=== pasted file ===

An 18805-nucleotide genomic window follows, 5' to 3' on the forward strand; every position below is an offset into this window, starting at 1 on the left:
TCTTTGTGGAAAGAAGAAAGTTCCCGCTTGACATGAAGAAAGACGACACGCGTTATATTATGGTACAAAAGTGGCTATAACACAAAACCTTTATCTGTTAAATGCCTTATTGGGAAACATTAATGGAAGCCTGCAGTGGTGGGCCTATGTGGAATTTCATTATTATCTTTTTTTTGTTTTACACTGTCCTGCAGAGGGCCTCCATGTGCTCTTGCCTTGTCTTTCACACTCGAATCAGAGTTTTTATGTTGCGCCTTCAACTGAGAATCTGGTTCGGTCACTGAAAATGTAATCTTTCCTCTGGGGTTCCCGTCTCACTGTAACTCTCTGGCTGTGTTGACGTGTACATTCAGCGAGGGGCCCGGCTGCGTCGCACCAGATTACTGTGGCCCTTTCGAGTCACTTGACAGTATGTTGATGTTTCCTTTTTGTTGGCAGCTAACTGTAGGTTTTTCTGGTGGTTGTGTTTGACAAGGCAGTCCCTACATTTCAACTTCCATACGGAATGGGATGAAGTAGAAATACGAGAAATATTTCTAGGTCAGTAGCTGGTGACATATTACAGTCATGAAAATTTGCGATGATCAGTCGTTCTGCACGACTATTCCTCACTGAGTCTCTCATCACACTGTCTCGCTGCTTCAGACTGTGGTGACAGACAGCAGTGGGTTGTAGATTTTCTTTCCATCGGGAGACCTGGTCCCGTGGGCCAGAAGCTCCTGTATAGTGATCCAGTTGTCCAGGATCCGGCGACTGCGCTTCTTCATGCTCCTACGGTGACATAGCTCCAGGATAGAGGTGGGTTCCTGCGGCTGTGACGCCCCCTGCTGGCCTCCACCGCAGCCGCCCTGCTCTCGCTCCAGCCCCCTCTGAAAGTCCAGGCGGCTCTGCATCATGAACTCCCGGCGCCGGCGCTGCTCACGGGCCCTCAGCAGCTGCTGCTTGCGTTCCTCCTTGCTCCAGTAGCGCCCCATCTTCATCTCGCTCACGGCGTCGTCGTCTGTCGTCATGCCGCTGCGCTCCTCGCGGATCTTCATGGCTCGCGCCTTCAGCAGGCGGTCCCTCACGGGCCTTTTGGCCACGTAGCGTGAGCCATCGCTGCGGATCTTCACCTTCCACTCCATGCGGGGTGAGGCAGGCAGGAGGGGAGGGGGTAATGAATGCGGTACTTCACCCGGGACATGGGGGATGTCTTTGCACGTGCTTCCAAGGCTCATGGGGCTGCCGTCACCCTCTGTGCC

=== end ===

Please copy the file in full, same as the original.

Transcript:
An 18805-nucleotide genomic window follows, 5' to 3' on the forward strand; every position below is an offset into this window, starting at 1 on the left:
TCTTTGTGGAAAGAAGAAAGTTCCCGCTTGACATGAAGAAAGACGACACGCGTTATATTATGGTACAAAAGTGGCTATAACACAAAACCTTTATCTGTTAAATGCCTTATTGGGAAACATTAATGGAAGCCTGCAGTGGTGGGCCTATGTGGAATTTCATTATTATCTTTTTTTTGTTTTACACTGTCCTGCAGAGGGCCTCCATGTGCTCTTGCCTTGTCTTTCACACTCGAATCAGAGTTTTTATGTTGCGCCTTCAACTGAGAATCTGGTTCGGTCACTGAAAATGTAATCTTTCCTCTGGGGTTCCCGTCTCACTGTAACTCTCTGGCTGTGTTGACGTGTACATTCAGCGAGGGGCCCGGCTGCGTCGCACCAGATTACTGTGGCCCTTTCGAGTCACTTGACAGTATGTTGATGTTTCCTTTTTGTTGGCAGCTAACTGTAGGTTTTTCTGGTGGTTGTGTTTGACAAGGCAGTCCCTACATTTCAACTTCCATACGGAATGGGATGAAGTAGAAATACGAGAAATATTTCTAGGTCAGTAGCTGGTGACATATTACAGTCATGAAAATTTGCGATGATCAGTCGTTCTGCACGACTATTCCTCACTGAGTCTCTCATCACACTGTCTCGCTGCTTCAGACTGTGGTGACAGACAGCAGTGGGTTGTAGATTTTCTTTCCATCGGGAGACCTGGTCCCGTGGGCCAGAAGCTCCTGTATAGTGATCCAGTTGTCCAGGATCCGGCGACTGCGCTTCTTCATGCTCCTACGGTGACATAGCTCCAGGATAGAGGTGGGTTCCTGCGGCTGTGACGCCCCCTGCTGGCCTCCACCGCAGCCGCCCTGCTCTCGCTCCAGCCCCCTCTGAAAGTCCAGGCGGCTCTGCATCATGAACTCCCGGCGCCGGCGCTGCTCACGGGCCCTCAGCAGCTGCTGCTTGCGTTCCTCCTTGCTCCAGTAGCGCCCCATCTTCATCTCGCTCACGGCGTCGTCGTCTGTCGTCATGCCGCTGCGCTCCTCGCGGATCTTCATGGCTCGCGCCTTCAGCAGGCGGTCCCTCACGGGCCTTTTGGCCACGTAGCGTGAGCCATCGCTGCGGATCTTCACCTTCCACTCCATGCGGGGTGAGGCAGGCAGGAGGGGAGGGGGTAATGAATGCGGTACTTCACCCGGGACATGGGGGATGTCTTTGCACGTGCTTCCAAGGCTCATGGGGCTGCCGTCACCCTCTGTGCC